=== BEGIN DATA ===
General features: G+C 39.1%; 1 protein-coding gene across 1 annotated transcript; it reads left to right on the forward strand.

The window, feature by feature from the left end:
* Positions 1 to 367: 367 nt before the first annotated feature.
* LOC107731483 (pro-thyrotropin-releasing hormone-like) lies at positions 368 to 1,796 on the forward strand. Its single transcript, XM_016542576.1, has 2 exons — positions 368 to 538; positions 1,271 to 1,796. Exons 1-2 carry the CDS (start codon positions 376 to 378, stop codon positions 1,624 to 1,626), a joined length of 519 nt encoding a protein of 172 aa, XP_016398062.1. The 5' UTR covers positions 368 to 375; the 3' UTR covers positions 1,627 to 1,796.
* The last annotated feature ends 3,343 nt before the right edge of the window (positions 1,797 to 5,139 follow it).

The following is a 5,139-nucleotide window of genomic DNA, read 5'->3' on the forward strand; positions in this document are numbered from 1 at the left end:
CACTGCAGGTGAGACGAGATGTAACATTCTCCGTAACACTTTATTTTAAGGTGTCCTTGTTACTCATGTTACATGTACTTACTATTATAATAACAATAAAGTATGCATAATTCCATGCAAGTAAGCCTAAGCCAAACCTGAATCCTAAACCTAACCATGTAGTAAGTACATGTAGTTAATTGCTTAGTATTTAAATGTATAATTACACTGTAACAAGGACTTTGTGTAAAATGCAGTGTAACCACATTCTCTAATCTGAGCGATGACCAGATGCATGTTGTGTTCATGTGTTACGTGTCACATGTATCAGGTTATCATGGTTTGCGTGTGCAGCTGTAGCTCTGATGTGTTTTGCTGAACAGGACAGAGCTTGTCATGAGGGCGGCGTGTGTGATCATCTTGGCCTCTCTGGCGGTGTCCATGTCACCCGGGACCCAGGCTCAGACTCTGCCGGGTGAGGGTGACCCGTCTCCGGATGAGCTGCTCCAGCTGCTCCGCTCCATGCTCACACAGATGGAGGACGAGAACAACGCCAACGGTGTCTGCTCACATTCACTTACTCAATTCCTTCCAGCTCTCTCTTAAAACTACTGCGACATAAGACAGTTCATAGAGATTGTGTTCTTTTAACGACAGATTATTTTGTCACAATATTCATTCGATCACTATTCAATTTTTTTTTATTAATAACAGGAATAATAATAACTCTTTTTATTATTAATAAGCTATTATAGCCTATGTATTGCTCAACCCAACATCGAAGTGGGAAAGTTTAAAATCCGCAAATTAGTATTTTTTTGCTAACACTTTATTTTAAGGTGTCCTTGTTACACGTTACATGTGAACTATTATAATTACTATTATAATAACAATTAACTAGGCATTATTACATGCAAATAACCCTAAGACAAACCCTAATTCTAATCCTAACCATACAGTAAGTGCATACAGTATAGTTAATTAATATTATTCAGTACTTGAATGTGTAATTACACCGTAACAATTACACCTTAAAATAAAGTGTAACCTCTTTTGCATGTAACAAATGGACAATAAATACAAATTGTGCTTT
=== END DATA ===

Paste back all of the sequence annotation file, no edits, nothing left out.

General features: G+C 39.1%; 1 protein-coding gene across 1 annotated transcript; it reads left to right on the forward strand.

The window, feature by feature from the left end:
* Positions 1 to 367: 367 nt before the first annotated feature.
* LOC107731483 (pro-thyrotropin-releasing hormone-like) lies at positions 368 to 1,796 on the forward strand. Its single transcript, XM_016542576.1, has 2 exons — positions 368 to 538; positions 1,271 to 1,796. Exons 1-2 carry the CDS (start codon positions 376 to 378, stop codon positions 1,624 to 1,626), a joined length of 519 nt encoding a protein of 172 aa, XP_016398062.1. The 5' UTR covers positions 368 to 375; the 3' UTR covers positions 1,627 to 1,796.
* The last annotated feature ends 3,343 nt before the right edge of the window (positions 1,797 to 5,139 follow it).

The following is a 5,139-nucleotide window of genomic DNA, read 5'->3' on the forward strand; positions in this document are numbered from 1 at the left end:
CACTGCAGGTGAGACGAGATGTAACATTCTCCGTAACACTTTATTTTAAGGTGTCCTTGTTACTCATGTTACATGTACTTACTATTATAATAACAATAAAGTATGCATAATTCCATGCAAGTAAGCCTAAGCCAAACCTGAATCCTAAACCTAACCATGTAGTAAGTACATGTAGTTAATTGCTTAGTATTTAAATGTATAATTACACTGTAACAAGGACTTTGTGTAAAATGCAGTGTAACCACATTCTCTAATCTGAGCGATGACCAGATGCATGTTGTGTTCATGTGTTACGTGTCACATGTATCAGGTTATCATGGTTTGCGTGTGCAGCTGTAGCTCTGATGTGTTTTGCTGAACAGGACAGAGCTTGTCATGAGGGCGGCGTGTGTGATCATCTTGGCCTCTCTGGCGGTGTCCATGTCACCCGGGACCCAGGCTCAGACTCTGCCGGGTGAGGGTGACCCGTCTCCGGATGAGCTGCTCCAGCTGCTCCGCTCCATGCTCACACAGATGGAGGACGAGAACAACGCCAACGGTGTCTGCTCACATTCACTTACTCAATTCCTTCCAGCTCTCTCTTAAAACTACTGCGACATAAGACAGTTCATAGAGATTGTGTTCTTTTAACGACAGATTATTTTGTCACAATATTCATTCGATCACTATTCAATTTTTTTTTATTAATAACAGGAATAATAATAACTCTTTTTATTATTAATAAGCTATTATAGCCTATGTATTGCTCAACCCAACATCGAAGTGGGAAAGTTTAAAATCCGCAAATTAGTATTTTTTTGCTAACACTTTATTTTAAGGTGTCCTTGTTACACGTTACATGTGAACTATTATAATTACTATTATAATAACAATTAACTAGGCATTATTACATGCAAATAACCCTAAGACAAACCCTAATTCTAATCCTAACCATACAGTAAGTGCATACAGTATAGTTAATTAATATTATTCAGTACTTGAATGTGTAATTACACCGTAACAATTACACCTTAAAATAAAGTGTAACCTCTTTTGCATGTAACAAATGGACAATAAATACAAATTGTGCTTT